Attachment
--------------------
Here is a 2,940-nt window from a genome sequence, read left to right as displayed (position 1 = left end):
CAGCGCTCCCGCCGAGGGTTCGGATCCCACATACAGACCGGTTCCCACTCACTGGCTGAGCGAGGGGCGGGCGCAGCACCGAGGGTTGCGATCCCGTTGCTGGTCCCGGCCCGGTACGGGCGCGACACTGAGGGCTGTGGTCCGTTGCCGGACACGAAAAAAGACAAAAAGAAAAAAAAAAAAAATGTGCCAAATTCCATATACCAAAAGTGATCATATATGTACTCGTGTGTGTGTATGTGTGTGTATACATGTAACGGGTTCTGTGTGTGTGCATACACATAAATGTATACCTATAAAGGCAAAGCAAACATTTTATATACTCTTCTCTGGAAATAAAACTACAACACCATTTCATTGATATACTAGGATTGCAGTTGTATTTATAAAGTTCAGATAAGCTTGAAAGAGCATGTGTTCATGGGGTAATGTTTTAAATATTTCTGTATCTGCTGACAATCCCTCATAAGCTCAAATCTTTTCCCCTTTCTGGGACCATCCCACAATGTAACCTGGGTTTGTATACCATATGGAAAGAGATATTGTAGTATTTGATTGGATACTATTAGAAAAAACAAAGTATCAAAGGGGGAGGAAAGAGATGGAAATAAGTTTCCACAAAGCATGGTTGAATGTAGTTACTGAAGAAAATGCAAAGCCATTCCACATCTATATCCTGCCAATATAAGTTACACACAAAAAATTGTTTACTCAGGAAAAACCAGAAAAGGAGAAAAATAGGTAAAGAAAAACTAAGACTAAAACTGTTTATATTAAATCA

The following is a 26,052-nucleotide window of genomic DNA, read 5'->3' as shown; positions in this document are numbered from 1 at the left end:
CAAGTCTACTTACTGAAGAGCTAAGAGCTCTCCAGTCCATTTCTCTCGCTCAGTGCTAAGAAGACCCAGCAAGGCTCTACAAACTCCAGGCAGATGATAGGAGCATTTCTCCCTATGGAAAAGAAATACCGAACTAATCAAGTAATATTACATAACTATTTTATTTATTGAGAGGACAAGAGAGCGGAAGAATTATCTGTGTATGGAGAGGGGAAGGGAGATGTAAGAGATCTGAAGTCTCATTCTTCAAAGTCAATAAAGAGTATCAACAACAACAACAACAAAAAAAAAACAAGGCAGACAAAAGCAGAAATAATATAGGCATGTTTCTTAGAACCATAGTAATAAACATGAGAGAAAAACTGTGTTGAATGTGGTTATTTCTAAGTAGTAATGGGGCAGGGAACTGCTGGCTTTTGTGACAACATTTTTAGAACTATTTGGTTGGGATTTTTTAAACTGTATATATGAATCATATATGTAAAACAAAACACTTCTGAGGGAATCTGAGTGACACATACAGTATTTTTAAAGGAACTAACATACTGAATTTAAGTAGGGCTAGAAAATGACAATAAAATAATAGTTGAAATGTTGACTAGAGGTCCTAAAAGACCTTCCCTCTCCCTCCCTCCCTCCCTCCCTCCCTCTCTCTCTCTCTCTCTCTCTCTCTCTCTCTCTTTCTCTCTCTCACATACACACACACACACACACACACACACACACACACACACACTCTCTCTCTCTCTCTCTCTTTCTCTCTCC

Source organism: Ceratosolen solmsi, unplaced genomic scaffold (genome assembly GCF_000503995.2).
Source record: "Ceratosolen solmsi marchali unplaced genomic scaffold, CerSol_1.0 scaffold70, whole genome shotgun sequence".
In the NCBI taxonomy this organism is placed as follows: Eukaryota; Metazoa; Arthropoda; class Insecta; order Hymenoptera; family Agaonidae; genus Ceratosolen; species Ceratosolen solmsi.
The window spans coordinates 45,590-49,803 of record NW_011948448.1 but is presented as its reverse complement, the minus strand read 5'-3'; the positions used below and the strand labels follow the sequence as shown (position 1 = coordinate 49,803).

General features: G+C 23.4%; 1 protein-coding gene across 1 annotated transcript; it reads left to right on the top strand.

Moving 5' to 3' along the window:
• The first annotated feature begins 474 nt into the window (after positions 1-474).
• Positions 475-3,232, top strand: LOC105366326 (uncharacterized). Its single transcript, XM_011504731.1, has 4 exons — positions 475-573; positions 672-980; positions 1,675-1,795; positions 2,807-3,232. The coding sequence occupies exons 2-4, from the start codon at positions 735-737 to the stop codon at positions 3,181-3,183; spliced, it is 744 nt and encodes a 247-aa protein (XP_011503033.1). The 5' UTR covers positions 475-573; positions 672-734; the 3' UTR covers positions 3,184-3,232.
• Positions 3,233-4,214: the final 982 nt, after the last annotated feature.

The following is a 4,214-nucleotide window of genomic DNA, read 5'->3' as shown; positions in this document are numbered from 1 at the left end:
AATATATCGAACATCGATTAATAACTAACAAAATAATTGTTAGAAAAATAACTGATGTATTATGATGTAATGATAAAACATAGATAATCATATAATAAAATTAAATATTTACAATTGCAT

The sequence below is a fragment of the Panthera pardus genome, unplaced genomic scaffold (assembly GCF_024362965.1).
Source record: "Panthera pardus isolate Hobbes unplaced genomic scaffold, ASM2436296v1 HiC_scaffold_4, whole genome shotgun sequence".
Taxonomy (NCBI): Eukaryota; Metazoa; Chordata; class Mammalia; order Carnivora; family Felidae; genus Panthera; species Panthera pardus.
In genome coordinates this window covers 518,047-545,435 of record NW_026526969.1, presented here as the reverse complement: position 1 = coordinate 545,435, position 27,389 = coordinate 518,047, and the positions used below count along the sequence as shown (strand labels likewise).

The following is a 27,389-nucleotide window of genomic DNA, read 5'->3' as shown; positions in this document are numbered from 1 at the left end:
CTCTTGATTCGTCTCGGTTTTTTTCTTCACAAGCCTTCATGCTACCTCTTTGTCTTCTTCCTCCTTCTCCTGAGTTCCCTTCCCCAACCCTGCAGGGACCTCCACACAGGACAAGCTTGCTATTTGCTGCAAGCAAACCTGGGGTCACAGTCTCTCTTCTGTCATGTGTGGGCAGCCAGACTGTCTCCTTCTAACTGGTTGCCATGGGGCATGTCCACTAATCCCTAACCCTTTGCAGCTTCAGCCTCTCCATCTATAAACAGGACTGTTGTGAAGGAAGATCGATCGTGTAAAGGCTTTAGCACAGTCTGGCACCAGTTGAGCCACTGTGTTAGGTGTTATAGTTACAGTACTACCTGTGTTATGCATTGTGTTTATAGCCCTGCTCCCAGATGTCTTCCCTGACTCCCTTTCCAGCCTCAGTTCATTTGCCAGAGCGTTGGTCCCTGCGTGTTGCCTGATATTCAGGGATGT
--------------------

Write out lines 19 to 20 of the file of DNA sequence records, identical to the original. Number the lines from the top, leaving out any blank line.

In genome coordinates this window covers 518,047-545,435 of record NW_026526969.1, presented here as the reverse complement: position 1 = coordinate 545,435, position 27,389 = coordinate 518,047, and the positions used below count along the sequence as shown (strand labels likewise).

The following is a 27,389-nucleotide window of genomic DNA, read 5'->3' as shown; positions in this document are numbered from 1 at the left end: